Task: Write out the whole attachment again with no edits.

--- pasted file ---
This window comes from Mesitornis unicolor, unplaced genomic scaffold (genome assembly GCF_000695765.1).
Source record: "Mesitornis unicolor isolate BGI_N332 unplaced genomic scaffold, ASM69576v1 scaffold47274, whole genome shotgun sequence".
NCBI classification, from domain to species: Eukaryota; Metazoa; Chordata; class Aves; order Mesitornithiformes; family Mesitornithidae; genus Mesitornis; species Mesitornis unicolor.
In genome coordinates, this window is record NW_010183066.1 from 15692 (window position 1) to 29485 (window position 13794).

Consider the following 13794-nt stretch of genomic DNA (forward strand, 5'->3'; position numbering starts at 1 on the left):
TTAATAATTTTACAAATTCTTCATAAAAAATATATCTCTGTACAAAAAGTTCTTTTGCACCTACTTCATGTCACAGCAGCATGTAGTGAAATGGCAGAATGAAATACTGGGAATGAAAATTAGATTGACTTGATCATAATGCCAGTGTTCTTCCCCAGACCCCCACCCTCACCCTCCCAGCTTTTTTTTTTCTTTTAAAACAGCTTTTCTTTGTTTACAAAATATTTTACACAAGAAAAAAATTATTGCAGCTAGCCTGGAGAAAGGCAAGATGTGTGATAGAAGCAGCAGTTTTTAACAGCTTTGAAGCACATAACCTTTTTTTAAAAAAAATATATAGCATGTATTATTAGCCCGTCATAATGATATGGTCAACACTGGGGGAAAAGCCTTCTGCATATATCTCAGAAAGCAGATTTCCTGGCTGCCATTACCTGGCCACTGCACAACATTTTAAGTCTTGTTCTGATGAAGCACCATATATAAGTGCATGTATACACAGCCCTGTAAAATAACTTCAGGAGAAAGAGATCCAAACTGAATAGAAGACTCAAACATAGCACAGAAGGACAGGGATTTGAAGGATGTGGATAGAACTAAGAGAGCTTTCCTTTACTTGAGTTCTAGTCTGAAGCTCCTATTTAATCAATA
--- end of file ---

This window comes from Mesitornis unicolor, unplaced genomic scaffold (genome assembly GCF_000695765.1).
Source record: "Mesitornis unicolor isolate BGI_N332 unplaced genomic scaffold, ASM69576v1 scaffold47274, whole genome shotgun sequence".
NCBI classification, from domain to species: Eukaryota; Metazoa; Chordata; class Aves; order Mesitornithiformes; family Mesitornithidae; genus Mesitornis; species Mesitornis unicolor.
In genome coordinates, this window is record NW_010183066.1 from 15692 (window position 1) to 29485 (window position 13794).

Consider the following 13794-nt stretch of genomic DNA (forward strand, 5'->3'; position numbering starts at 1 on the left):
TTAATAATTTTACAAATTCTTCATAAAAAATATATCTCTGTACAAAAAGTTCTTTTGCACCTACTTCATGTCACAGCAGCATGTAGTGAAATGGCAGAATGAAATACTGGGAATGAAAATTAGATTGACTTGATCATAATGCCAGTGTTCTTCCCCAGACCCCCACCCTCACCCTCCCAGCTTTTTTTTTTCTTTTAAAACAGCTTTTCTTTGTTTACAAAATATTTTACACAAGAAAAAAATTATTGCAGCTAGCCTGGAGAAAGGCAAGATGTGTGATAGAAGCAGCAGTTTTTAACAGCTTTGAAGCACATAACCTTTTTTTAAAAAAAATATATAGCATGTATTATTAGCCCGTCATAATGATATGGTCAACACTGGGGGAAAAGCCTTCTGCATATATCTCAGAAAGCAGATTTCCTGGCTGCCATTACCTGGCCACTGCACAACATTTTAAGTCTTGTTCTGATGAAGCACCATATATAAGTGCATGTATACACAGCCCTGTAAAATAACTTCAGGAGAAAGAGATCCAAACTGAATAGAAGACTCAAACATAGCACAGAAGGACAGGGATTTGAAGGATGTGGATAGAACTAAGAGAGCTTTCCTTTACTTGAGTTCTAGTCTGAAGCTCCTATTTAATCAATA